“Don’t you want to taste it first?”

“It is never sweet enough.”

I watch her as she carefully fishes out the star anise and cinnamon sticks, the cloves and lime leaves from her drink and arranges them neatly on the rim of her plate. I can smell the fresh, clean fragrance of her hair. The memory of that night comes back to me – the night when we had clung together like two desperate, drowning souls. I feel her heavy hair come undone on my shoulders again, my fingers tear at the buttons of her dress, her whisper sounds in my ear, there’s wine on her breath, my mouth silences her nascent words. I shake my head. That one night always waits in the wings when we meet, and tacitly, mutually, we ignore it.

She raises her eyes and reads mine. Something opens softly between us, throbbing and urgent. We look away.

“How is your time-travel working out?” I ask. Jaya still works with the California-based product development team she was a part of before moving to Chennai from the US a couple of years ago. The product-lead did not wish to lose her and convinced her to stay on the team. She works US hours on cutting-edge robotics technology. I am senior in the corporate hierarchy, but she is the real rocket scientist and we both know it.

“It’s all right. I am working on quant-robotics these days. My objective is to cheat young math-whizzes out of opportunities. I am building an intelligent robot to take over not just solving financial math problems but figure out the sequence in which a series of problems should be solved for optimality, which variables to apply, which to disregard. I am going a bit slow, though; little sleep has that effect on me. Eventually I plan to make a robot that replaces me; it will work while I sleep.”

I look at her smiling eyes. The fine skin under them is stretched, bruised-looking. “This time-zone commute is not such a great idea, Jaya.”

“Yes, it isn’t,” she agrees, “but I can’t leave Chennai right now and I am too selfish to give up working, so I have given up sleeping.” She takes a sip of her warm drink. “Actually, I am lying. I haven’t given up sleeping altogether, just changed the style and rhythm of sleep. I have become an expert napper. Give me ten minutes, and I can sleep anywhere, anytime. I can compete with your cats. Which reminds me, how are the cats doing?”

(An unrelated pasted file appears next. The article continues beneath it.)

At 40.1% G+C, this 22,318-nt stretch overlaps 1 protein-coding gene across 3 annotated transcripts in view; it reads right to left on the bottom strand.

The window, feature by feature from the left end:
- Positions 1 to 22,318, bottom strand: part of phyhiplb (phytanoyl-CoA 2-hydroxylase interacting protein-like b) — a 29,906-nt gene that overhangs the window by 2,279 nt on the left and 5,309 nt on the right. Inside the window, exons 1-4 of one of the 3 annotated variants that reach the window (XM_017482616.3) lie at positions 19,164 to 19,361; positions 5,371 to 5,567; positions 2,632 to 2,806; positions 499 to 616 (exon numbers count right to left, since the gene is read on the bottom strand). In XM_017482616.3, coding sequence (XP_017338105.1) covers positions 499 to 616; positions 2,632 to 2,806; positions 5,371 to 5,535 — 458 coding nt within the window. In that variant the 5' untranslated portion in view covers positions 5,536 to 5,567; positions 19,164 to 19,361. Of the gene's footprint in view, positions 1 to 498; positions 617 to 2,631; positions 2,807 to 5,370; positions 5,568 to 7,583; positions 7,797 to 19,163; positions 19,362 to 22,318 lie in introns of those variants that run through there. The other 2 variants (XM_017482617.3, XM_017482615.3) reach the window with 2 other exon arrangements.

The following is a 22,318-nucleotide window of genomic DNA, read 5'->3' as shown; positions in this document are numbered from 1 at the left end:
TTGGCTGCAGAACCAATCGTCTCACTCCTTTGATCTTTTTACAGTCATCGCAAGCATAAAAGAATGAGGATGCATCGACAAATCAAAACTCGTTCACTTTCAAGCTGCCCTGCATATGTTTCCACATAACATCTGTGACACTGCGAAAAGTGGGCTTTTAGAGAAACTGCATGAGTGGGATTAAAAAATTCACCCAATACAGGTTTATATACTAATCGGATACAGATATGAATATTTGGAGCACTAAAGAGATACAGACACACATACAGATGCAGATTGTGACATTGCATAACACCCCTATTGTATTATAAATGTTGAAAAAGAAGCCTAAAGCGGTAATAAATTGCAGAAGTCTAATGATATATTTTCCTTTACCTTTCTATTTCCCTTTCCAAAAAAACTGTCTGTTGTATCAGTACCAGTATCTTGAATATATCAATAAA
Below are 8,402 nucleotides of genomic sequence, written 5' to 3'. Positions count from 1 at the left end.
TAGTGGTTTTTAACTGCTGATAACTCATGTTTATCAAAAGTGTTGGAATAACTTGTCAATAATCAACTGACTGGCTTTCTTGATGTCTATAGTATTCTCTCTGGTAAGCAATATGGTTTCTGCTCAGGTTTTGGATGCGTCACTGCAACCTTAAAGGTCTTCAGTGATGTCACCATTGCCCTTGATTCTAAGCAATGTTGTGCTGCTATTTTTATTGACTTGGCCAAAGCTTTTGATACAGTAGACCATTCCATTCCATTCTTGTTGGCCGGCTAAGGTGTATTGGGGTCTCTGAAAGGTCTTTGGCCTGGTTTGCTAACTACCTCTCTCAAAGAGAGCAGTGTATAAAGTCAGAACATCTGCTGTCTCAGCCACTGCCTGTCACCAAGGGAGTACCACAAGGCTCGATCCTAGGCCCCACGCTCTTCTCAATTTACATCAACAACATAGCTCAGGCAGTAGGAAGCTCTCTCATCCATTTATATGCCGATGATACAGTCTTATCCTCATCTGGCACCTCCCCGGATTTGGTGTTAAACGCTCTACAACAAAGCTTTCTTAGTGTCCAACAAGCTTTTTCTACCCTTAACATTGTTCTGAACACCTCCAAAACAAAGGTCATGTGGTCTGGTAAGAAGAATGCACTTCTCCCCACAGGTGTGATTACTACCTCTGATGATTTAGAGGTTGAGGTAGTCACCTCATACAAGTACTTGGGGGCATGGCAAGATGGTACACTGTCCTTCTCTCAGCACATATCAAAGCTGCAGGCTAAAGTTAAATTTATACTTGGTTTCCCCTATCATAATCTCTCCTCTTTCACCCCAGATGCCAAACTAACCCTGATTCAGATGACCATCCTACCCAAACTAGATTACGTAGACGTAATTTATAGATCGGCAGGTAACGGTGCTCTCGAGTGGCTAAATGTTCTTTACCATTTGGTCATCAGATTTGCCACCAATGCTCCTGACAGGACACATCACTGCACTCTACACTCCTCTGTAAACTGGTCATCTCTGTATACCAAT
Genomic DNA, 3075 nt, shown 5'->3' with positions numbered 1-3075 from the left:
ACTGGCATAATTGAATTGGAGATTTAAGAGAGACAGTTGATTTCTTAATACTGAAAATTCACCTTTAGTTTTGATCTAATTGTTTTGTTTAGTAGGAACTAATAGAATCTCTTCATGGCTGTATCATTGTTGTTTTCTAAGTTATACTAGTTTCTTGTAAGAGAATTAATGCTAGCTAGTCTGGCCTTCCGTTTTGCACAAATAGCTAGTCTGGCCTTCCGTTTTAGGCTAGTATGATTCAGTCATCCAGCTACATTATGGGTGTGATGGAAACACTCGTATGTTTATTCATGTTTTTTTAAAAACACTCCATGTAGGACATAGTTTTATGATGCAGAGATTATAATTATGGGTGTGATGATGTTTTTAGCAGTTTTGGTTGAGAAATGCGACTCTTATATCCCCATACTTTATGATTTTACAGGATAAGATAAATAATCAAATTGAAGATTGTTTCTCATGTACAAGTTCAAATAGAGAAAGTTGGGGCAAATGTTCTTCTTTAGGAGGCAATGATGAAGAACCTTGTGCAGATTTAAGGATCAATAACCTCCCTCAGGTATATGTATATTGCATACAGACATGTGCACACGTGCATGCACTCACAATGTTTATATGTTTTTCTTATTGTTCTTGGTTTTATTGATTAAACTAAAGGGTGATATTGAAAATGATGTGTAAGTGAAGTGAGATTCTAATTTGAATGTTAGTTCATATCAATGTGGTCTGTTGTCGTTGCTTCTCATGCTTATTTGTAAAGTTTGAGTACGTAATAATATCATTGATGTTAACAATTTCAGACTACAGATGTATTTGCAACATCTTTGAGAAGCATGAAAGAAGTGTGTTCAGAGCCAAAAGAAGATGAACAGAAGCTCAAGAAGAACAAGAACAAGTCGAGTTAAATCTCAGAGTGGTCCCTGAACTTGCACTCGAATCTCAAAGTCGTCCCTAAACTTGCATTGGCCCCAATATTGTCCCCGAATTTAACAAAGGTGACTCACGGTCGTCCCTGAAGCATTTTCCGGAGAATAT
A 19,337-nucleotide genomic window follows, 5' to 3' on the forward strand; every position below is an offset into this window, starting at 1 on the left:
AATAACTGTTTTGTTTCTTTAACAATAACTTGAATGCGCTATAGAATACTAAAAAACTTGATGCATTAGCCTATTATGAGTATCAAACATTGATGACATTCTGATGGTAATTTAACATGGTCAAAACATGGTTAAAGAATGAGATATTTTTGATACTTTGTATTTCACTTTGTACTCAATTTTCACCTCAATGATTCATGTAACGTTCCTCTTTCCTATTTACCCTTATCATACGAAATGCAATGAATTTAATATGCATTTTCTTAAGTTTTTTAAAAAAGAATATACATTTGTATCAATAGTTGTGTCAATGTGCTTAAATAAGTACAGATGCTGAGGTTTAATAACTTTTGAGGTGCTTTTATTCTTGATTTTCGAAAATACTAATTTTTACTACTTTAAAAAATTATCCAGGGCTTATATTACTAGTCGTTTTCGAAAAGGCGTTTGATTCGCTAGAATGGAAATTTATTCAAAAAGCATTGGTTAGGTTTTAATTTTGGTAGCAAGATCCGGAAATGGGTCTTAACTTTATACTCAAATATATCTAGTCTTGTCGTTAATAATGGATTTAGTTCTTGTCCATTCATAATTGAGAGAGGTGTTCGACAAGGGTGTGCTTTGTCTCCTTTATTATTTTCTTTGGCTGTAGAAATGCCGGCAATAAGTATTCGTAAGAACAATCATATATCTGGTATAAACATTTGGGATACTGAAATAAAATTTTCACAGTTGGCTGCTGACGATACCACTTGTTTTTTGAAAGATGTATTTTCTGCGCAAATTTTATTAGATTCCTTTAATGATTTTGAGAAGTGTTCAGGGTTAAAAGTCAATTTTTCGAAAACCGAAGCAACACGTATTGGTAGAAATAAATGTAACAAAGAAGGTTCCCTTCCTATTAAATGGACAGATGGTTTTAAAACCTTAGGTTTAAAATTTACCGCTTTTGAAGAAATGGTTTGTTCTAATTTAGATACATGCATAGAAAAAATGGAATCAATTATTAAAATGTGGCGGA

Cats are part of my life; rather, I am part of theirs. My role might be limited but it is not insignificant. “They are as usual.” I take out my phone and show their latest pictures to Jaya. “I have no complaints. They still allow us to share the house with them and sometimes condescend to being patted. They still dislike my travelling, though. No pet kennel seems to be up to their taste. When I fetch them back home, they behave like teenagers – grumpy for days, won’t eat, stalk out, and stay out all night.”

The cats are my responsibility. My wife refuses to care for them in my absence. She dislikes the insinuation that the cats are a placebo for the children we don’t have. This is one of the many things which I have never said to Jaya. There is no need to. She knows.

“I am on their side. At least they don’t argue and bang doors.” Jaya laughs. She has twin daughters, 15 years old.

“You are incredibly lucky that no one in your home is allergic to cat hair or considers them bad omen.”

Our food arrives. There is something special about shawarma. The succulent meats and greens encased in freshly baked bread go right to the core of your hunger. We share the food and eat with our fingers, dipping fluffy triangles of pita in flavourful dips, tearing pieces off the shawarma rolls. We avoid each other’s eyes when our fingers touch occasionally.

Excerpted with permission from “Shawarma” from The Blue Women: Stories, Anukrti Upadhyay, Harper Collins.